Tactical Strength & Conditioning: WARFIGHTER

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Be strong, powerful & enduring like a Warfighter with this Tactical Strength & Conditioning Program!

Warfighters need to be strong, powerful & conditioned


Tactical Strength & Conditioning (TSAC) is a training program or methodology to train, direct and prepare tactical athletes to meet the physical demands of their occupations. These people include those working in law enforcement, military forces, fire & rescue operations and even those in special operations forces. The goal of such a program is to help reduce injury risk, improve or maintain overall health and increase specific areas of fitness required by these professionals. So in order to understand the TSAC methodology and program, we must first understand the role and needs of these tactical athletes.

Being able to maintain strong and stable positions is a must


Tactical athletes have an essential role to play in our communities. They use, and in some instances sacrifice their minds and bodies to serve and protect those in their communities. Usually, they are amongst the first to respond and assist in emergencies, accidents, attacks & disasters. Thus, a key duty of a TA is to be ready at all times to be able to face and handle any threat. Due to this need to be ever ready, a vital requirement of a TA is to be in top physical condition.

Readiness – The ability to meet the physical demands of any combat or duty position, accomplish the mission and continue to fight and win

While the duties of most tactical athletes might seem similar, we do have to understand that there are various differences in occupational needs amongst different groups of TA. For example, a fireman might have different physical requirements as compared to a military infantryman. So it is important to perform a job/needs analysis on each specific TA in order to understand their needs better.

Sprinting in different and unfamiliar terrains is a part of the package


A Warfighter is a soldier in combat

One of the key requirements for a warfighter is operational readiness. According to NSCA, readiness is a “multifaceted concept that includes physical performance, cardiovascular health, and musculoskeletal health”.

Being strong and fit enough to help evacuate casualties can be the difference between life and death

In current times, war has become an anaerobic battlefield. Many of the challenges faced by soldiers include load carriage, evacuating casualties, offensive & defensive maneuvers, heavy lifting, and repetitive lifting. Due to these anaerobic challenges, strength and power can be very important determining factors to how well the TA can perform his mission.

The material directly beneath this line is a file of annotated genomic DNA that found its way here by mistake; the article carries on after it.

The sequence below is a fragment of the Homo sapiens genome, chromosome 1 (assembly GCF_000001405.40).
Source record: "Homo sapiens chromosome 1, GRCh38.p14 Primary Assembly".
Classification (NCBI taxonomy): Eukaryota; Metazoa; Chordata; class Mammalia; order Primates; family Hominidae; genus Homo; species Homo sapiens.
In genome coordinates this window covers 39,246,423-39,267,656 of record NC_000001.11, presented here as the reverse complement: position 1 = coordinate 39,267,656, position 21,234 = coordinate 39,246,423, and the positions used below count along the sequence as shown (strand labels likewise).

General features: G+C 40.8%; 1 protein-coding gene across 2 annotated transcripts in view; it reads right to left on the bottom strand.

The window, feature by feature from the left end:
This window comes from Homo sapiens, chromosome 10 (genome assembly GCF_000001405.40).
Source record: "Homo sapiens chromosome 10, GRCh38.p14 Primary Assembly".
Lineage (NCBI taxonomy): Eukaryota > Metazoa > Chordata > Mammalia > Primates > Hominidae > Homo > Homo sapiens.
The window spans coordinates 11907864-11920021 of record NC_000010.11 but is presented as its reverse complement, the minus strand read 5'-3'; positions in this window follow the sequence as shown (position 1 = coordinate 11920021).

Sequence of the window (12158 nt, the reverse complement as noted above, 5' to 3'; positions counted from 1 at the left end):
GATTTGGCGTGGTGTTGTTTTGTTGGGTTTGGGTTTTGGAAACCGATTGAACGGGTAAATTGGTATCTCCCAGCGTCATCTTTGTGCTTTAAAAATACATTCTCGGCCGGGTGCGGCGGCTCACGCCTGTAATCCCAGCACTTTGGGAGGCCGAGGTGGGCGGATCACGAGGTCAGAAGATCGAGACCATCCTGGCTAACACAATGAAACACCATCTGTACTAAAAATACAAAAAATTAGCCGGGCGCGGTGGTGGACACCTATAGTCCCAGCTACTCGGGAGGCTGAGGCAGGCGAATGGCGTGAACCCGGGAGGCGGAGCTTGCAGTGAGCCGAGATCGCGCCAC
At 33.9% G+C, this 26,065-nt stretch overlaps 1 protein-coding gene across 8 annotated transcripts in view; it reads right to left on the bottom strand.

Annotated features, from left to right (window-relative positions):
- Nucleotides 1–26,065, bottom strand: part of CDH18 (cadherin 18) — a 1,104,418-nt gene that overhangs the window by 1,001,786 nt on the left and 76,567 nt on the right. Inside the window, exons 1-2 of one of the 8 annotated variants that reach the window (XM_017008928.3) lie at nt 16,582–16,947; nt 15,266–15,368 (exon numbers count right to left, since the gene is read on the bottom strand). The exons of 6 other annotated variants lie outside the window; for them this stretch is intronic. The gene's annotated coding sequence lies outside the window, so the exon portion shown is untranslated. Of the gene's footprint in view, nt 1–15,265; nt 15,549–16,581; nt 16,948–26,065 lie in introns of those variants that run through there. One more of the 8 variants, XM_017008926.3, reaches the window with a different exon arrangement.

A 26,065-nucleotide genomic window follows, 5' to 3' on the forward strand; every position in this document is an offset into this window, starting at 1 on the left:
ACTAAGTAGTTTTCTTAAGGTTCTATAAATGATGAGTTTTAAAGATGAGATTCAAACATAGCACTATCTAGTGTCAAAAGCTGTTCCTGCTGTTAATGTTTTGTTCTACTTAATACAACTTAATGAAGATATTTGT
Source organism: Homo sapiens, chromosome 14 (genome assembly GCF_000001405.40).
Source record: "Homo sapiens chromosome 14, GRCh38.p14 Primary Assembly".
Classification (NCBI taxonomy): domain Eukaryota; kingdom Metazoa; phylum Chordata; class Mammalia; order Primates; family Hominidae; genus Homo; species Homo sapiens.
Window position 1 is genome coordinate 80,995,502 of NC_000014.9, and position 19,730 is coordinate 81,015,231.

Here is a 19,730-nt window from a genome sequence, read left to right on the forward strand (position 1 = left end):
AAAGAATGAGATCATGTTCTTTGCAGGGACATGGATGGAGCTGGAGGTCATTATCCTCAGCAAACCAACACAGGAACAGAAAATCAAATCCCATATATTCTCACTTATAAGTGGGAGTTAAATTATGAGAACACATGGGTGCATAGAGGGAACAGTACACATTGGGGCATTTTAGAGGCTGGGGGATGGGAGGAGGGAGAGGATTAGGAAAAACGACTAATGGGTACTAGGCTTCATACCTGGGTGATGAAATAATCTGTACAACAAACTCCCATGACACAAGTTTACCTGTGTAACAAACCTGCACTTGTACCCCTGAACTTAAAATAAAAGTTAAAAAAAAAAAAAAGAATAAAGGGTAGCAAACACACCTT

Conversely, soldiers also need optimal aerobic conditioning. This is because missions and combat operations are run for lengthy periods which requires warfighters to have optimal work capacity and the ability to endure. Most of the time, these missions are also performed while carrying heavy external loads and under many other operational stressors.

And of course, warfighters are constantly under large amounts of physical and mental stress due to the nature of their job. Thus, it is important for them to have grit, resilience, and tenacity. They must be able to stay sharp and be able to peform even when fatigued.

Sprinting on rocky terrain in an urban setting

It is also of importance to note that warfighters have to traverse many different terrains such as forests, jungles, urban areas, and beaches. While fighting, they would have to move across these terrains quickly and with speed. This means that soldiers also ought to possess good balance, agility, and coordination to meet these challenges.

In conclusion, the warfighter needs to be a hybrid athlete. They must be able to be strong and powerful enough to handle anaerobic challenges as well as possess the aerobic capability to perform for extended durations of time. They must be mentally strong and gritty in the face of stressful situations. On top of all these factors, they must also be able to be quick on their feet and coordinated in order to move well.

The Warfighter Strength & Conditioning Program


While the best training programs will require an in-depth needs analysis on the warfighter’s unit, mission, and training-mission cycles to periodize training, we are unable to do so here. Thus, here is a general off-season training program for the warfighter to build up their physical capabilities prior to mission deployment. Even if you’re not a soldier in combat, this program is also suitable for those who want to have strong and powerful physiques with a good base of aerobic endurance.

We will break down the training into 3 Parts:

  • Strength & Power Training
  • Aerobic Conditioning
  • Grit Circuit

We will focus on a 3-4 day training split for this phase

MondayFull Body Strength & Power A
WednesdayGrit Circuit
FridayFull Body Strength & Power B
SaturdayAerobic Conditioning/Rest
Training days can be rearranged to suit the trainee’s schedule and priorities.
The Strength & Power Workout

Full Body Strength & Power

During Strength & Power Days, we are aiming to build Strength & Power by focusing on 2 main Power and Strength movements. We also have supplemental exercises to help with muscle balance. The main exercises from session A and B can differ. However, it is a good idea to stick to your chosen exercises for at least 8-12 weeks before deciding to change them.

A. Warmup Protocol (Total time: 10-15 minutes)

  • Mobility drills and dynamic stretching
  • Plank/Anti Rotation exercise to activate the core and improve trunk stability